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HEAD AND NECK SERVICES

NEUROSCIENCE’S UNIT

LUMBAR PUNCTURE
PROCEDURE

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Sheffield Teaching Hospitals
NHS Trust

Title: Lumber Puncture Investigation Unique Identifier

Scope: Neuroscience Dept.

Issue date – 2nd draft Replaces – New Policy


July 2003

Author/Originator Cath Waterhouse

Authorised by – Dr. G. Venables July 2003

Review Date – July 2004

Contents page no.

Introduction 3
Purpose and scope of the policy 3
Policy statement 4
Definition and terminology 4
Indications for the procedure 5
Contra-Indications 5
Anatomy and physiology 6
Physiology of Cerebral Spinal Fluid 7
Spinal diagram (lateral view) 8
Principles of practice 9
Potential problems and complications of lumber puncture 12
Assessment of practice 14
Appendix 18
References 23

Introduction

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This protocol has been written by a small group of multi professional staff
within the Neuroscience’s unit to provide a standard necessary to provide the
basis of high quality patient care.

Purpose

This policy is to be adhered to sequentially; none of the stages are to be


omitted.
This policy for nurses undertaking a lumbar puncture is a multi disciplinary
approach resulting in the safe and successful removal and measurement of
cerebral spinal fluid (CSF) made on the basis of an individual patient
assessment.

Scope

The policy aims to provide a standard procedure to enable the safe


appropriate removal of a CSF sample following a lumbar puncture. It applies
to medical staff and experienced nursing staff with a minimum of five years
working in the specialty.

1. It is the responsibility of the medical staff to prescribe the investigation,


document the reason to undertake the procedure and the samples
required.
2. The nurse undertaking the lumbar puncture must be satisfied they are
competent to perform the procedure.

3. The approach must recognise registered nurses entering the Trust with
differing levels of competency

4. Whilst undergoing the training to achieve competence: -


(a) Patient must be consented to undergo the procedure by the
learning nurse
(b) The Clinical Director, Director of Nursing and Matron are
responsible for agreeing with the individual trained nurse,
following appropriate training, that they are competent to
undertake the procedure.
5. If at any time the nurse feels that she cannot perform the procedure,
medical staff must take on responsibility to perform the investigation.

6. A consistent approach to competency practice is required

7. Competency must be used to its fullest extent, i.e. across directorate


boundaries

8. The approach must recognise the managers responsibilities to


maintaining standards

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9. If six months elapses without the skill being undertaken, the individual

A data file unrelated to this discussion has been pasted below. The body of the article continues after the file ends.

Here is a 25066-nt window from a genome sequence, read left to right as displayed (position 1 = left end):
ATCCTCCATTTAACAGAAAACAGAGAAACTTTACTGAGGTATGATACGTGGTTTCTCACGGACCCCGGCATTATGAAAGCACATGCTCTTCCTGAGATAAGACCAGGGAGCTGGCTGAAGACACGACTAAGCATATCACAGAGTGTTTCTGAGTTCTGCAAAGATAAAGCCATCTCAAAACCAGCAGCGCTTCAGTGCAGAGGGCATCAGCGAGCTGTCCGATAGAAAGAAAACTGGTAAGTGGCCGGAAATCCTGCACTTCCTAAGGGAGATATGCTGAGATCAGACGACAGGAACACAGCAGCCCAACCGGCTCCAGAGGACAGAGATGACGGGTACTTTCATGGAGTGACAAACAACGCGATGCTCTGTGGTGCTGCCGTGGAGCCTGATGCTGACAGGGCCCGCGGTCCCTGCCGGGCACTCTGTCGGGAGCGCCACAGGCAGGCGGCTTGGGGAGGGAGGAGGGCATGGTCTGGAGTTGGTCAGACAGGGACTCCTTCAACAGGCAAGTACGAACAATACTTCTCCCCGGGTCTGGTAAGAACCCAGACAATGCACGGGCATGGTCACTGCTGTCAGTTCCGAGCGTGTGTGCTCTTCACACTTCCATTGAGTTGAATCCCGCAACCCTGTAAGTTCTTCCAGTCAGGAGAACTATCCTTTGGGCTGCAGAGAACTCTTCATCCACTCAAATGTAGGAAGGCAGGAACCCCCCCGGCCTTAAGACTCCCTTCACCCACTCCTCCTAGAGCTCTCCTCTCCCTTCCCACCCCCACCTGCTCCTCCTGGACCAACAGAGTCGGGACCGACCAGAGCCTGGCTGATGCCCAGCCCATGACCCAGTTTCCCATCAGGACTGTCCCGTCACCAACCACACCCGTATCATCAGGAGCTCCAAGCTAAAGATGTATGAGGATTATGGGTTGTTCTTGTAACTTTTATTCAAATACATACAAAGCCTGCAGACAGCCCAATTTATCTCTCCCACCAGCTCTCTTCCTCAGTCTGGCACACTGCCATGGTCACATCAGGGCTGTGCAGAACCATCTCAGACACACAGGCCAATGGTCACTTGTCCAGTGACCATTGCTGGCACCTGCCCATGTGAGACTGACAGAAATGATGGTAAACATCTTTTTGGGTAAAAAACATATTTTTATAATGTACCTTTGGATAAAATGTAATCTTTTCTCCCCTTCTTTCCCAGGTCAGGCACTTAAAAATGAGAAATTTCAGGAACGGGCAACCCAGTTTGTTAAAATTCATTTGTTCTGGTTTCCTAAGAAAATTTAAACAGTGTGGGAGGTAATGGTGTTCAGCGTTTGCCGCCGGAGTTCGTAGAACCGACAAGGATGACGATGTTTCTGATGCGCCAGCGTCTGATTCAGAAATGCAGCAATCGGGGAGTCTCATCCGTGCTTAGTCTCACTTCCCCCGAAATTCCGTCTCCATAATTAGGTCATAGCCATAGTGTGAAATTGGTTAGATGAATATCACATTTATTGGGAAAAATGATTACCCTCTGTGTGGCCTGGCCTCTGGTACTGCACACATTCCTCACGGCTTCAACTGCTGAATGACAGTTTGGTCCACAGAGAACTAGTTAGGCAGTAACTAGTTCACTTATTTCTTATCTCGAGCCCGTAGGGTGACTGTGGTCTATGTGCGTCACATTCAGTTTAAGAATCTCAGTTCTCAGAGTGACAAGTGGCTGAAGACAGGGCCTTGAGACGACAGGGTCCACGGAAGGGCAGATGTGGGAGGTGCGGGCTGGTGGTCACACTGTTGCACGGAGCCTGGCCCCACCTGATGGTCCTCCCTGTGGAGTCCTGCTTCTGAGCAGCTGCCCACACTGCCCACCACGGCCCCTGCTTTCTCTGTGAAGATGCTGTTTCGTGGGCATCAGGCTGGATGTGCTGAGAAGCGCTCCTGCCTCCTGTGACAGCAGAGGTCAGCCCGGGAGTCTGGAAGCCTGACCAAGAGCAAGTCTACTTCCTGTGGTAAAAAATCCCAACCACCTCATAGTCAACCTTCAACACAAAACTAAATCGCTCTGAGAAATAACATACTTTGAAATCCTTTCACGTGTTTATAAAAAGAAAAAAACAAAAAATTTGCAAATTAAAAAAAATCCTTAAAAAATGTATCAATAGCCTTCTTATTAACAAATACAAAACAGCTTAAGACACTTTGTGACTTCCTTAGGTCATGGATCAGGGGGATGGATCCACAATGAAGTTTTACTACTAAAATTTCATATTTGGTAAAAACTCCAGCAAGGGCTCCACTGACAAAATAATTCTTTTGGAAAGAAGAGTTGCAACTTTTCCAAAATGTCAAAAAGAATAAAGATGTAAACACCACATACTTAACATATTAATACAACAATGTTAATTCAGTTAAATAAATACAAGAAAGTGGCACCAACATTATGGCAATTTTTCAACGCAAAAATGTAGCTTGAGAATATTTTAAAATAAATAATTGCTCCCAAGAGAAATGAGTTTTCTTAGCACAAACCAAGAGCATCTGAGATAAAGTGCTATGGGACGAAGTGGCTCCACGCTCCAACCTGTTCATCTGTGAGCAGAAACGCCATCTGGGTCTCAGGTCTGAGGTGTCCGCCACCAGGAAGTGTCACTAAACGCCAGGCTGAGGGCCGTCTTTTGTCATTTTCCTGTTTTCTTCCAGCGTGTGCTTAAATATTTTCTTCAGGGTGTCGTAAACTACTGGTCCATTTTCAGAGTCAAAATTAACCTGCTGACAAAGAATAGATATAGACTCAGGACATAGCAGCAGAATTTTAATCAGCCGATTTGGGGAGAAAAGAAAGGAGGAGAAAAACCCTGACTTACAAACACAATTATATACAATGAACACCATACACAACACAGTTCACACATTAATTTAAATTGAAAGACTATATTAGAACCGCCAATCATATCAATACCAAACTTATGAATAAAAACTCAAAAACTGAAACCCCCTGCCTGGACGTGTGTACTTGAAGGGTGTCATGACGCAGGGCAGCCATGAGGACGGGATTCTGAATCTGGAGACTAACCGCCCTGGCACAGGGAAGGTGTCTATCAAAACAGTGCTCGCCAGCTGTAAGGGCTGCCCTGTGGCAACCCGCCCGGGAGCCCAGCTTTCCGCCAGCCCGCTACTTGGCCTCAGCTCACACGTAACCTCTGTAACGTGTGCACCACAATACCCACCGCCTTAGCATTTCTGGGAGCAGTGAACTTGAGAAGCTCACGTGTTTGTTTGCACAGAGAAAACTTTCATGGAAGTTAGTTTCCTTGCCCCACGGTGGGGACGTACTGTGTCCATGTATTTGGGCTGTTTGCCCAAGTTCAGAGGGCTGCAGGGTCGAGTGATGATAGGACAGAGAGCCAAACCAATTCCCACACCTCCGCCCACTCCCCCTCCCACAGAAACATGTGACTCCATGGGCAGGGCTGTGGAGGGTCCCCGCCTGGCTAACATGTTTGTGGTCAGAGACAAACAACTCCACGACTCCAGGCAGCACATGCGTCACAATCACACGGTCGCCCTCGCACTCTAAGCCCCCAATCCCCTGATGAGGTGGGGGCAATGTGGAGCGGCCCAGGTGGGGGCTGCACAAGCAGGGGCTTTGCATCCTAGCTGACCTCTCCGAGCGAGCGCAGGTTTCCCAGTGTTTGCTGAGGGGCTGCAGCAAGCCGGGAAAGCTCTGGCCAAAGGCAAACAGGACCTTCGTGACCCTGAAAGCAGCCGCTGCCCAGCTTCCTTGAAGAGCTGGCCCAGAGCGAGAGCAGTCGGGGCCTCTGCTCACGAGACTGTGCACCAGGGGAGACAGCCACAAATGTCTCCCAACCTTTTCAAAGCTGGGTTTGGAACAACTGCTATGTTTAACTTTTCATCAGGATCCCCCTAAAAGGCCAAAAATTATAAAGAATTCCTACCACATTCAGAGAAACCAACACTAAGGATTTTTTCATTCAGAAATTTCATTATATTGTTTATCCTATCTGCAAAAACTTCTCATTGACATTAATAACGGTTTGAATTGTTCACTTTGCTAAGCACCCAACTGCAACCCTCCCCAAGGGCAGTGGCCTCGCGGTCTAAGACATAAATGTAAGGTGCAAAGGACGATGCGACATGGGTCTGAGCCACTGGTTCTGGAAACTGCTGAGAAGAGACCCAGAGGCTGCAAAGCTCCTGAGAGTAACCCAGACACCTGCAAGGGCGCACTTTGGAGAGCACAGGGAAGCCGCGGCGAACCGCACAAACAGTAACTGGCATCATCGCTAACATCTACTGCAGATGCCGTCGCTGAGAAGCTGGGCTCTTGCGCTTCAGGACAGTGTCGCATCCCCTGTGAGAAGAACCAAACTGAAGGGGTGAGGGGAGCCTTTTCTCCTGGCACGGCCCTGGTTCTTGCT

is advised to refresh themselves

Policy Statement

All patients requiring a lumber puncture for either therapeutic or diagnostic


purposes within the Sheffield Teaching Hospitals are to be treated according
to this policy.

Definition and Terminology.

Lumbar Puncture - “Lumbar puncture involves withdrawing cerebrospinal fluid


by the insertion of a hollow needle with a stylet into the lumbar subarachnoid
space”. (Hickey 1997)

Cerebral Spinal Fluid – Clear, lymph-like fluid that fills the entire subarachnoid
space and surrounds and protects the brain.

Lumbar puncture stylet – Sterile hollow, double lumen needle in varying


lengths and gauges.

Manometer – Clear glass or plastic tube use to measure pressure in the


cerebro spinal fluid.

Competent healthcare practitioner - describes the practice of a skilled and


knowedgable doer. The practitioner is required to be able to apply critical
thinking and be capable of doing or selecting the best choice in particular
situations. (Cooper et al 2000).

INDICATIONS.

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Purpose of performing a Lumber Puncture on the Neurosciences
Programmed Investigation Unit: -

1. In order to withdraw an adequate amount of CSF for appropriate


laboratory examination.

2. In order to measure the circulating pressure of CSF

3. In order to remove a small amount of CSF for: -

(a) Treatment of Benign Intracranial Hypertension


(b) Diagnosis of normal pressure hydrocephalus

CONTRA-INDICATIONS

1. Patient without neuro-imaging, unless documented by the Consultant that


it is safe to undertake the procedure without a CT scan or MRI.

2. If there are any other signs, evidence or suspicion of increased intracranial


pressure caused by a space occupying lesion.

3. Patient’s under-going anti-coagulation therapy.

4. Patient’s who are likely to have a structural lesion pressing on the spinal
cord.

5. If the nurse undertaking the procedure has assessed the patient and
remains unsure about proceeding with the investigation. This might be due
to: -

• High clinical activity in the unit


• Lack of confidence in performing the procedure safely
• Patient may be exhibiting non-compliant behaviour or perceived
lack of confidence in the nurse practitioner